Welcome back, teachers! We love you all.

A back-to-school roundup of posts and readings.

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Here’s to all teachers and educators returning to the classroom, wherever that might be for you. And what a first week it’s been. Below are some of our most popular posts that may be helpful as the new school year begins.

If you, like us, live in a place where far-right and white-supremacist groups have been coming to visit, check out “Students and Civil Disobedience: Lesson Plans and Activities” and its sister-post, “Students and Civil Disobedience: A Reading List” for ideas on how to contextualize this moment in US history. For those who might have students participating in marches and counter-protests, we have some tips.

Teaching climate change? We will post information as soon as we have it on how to help Houston-area educators and students as they recover from massive flooding. (If this is you, and you have the bandwidth, please let us know what would be helpful, and we will amplify!) If you are currently on dry ground, here are resources for helping students encounter the basic science and impacts of climate change in the classroom.

In the spirit of resistance, we wanted to highlight one of our lesser-read but best-loved roundups: our post on the history of several US and Canadian general strikes. Seattle, Winnipeg, and Oakland all hold history that we never encountered in school. Don’t let your students be like us.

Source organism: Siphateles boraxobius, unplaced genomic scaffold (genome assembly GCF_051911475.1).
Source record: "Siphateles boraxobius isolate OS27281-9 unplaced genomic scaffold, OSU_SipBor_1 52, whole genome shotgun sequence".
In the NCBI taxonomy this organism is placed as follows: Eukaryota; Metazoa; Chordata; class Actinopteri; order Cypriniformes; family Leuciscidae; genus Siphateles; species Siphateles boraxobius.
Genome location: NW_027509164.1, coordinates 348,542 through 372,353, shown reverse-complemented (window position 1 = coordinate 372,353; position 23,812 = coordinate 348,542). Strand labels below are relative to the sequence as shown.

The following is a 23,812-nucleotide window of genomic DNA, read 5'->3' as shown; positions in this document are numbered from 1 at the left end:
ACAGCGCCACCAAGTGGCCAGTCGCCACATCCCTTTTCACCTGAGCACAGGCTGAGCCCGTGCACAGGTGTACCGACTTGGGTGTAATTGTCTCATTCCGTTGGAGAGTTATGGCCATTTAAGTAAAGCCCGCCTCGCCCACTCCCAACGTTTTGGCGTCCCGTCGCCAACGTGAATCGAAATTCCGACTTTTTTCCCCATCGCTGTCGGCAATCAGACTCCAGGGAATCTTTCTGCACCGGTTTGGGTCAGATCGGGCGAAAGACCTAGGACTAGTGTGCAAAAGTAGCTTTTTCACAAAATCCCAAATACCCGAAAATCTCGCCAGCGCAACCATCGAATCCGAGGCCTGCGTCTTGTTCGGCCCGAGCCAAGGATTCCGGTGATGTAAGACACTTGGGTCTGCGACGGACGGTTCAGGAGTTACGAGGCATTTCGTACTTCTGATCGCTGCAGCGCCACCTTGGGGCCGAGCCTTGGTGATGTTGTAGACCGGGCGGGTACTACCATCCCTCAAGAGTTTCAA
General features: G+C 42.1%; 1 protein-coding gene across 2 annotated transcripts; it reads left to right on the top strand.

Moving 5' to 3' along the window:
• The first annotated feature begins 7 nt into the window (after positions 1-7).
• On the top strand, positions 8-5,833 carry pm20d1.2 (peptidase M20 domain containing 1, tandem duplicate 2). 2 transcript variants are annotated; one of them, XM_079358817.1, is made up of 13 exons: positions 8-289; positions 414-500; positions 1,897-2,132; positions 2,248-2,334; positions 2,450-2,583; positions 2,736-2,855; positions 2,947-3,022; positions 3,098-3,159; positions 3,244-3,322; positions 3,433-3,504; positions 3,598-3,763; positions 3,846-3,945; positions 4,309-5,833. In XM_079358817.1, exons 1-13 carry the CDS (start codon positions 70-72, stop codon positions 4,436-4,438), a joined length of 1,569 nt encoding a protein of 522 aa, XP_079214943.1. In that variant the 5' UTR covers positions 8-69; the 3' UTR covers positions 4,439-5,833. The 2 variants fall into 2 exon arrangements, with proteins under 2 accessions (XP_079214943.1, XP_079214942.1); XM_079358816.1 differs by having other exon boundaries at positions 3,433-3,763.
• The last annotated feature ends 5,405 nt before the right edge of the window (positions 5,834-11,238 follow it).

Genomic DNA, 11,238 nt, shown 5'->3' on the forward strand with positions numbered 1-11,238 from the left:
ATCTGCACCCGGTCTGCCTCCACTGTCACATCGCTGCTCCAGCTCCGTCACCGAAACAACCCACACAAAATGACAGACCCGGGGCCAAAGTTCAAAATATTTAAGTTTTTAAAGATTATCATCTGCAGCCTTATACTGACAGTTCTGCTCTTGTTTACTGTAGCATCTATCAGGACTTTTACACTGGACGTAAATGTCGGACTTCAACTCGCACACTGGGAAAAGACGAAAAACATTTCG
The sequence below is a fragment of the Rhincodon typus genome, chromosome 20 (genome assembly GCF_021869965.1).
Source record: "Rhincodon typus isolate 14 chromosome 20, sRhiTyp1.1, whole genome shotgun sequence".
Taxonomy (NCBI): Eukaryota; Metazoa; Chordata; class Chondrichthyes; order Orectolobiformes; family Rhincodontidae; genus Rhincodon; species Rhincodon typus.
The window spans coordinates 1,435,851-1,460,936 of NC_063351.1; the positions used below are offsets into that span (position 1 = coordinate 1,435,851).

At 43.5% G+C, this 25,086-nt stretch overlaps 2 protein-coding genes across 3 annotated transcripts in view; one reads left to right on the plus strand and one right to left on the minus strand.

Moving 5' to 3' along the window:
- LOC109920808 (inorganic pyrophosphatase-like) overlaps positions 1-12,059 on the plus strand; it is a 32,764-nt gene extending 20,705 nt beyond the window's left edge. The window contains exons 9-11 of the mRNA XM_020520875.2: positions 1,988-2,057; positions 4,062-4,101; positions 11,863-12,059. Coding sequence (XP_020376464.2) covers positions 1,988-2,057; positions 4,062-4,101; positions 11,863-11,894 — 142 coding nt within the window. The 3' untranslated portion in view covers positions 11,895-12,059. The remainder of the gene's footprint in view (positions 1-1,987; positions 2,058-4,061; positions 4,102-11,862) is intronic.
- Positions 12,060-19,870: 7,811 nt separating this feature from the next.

Best of luck to all in the new school year, and watch this space for more Small Stones Interviews. And if you have your own story to tell, please get in touch!

#Charlottesville Resources

Here are some things we’ve been reading amidst the onslaught of daily news. As always, our goal is providing resources that may be useful to teachers and/or students, whether in the classroom or in the larger world.

Common Sense Media has updated a previously-published article, “Explaining the News to Our Kids,” in light of the events in Charlottesville. The article includes tips and strategies for discussing difficult news with children by age-range, which we found particularly helpful.

With the nation still stunned from the horrific display of hate in Charlottesville, Virginia, over the weekend, families are once again faced with explaining difficult subjects to kids and teens. And as if hate speech, racism, and oppression weren’t enough, the president’s controversial remarks casting blame on “many sides” puts the burden on parents to educate their kids on the importance of tolerance.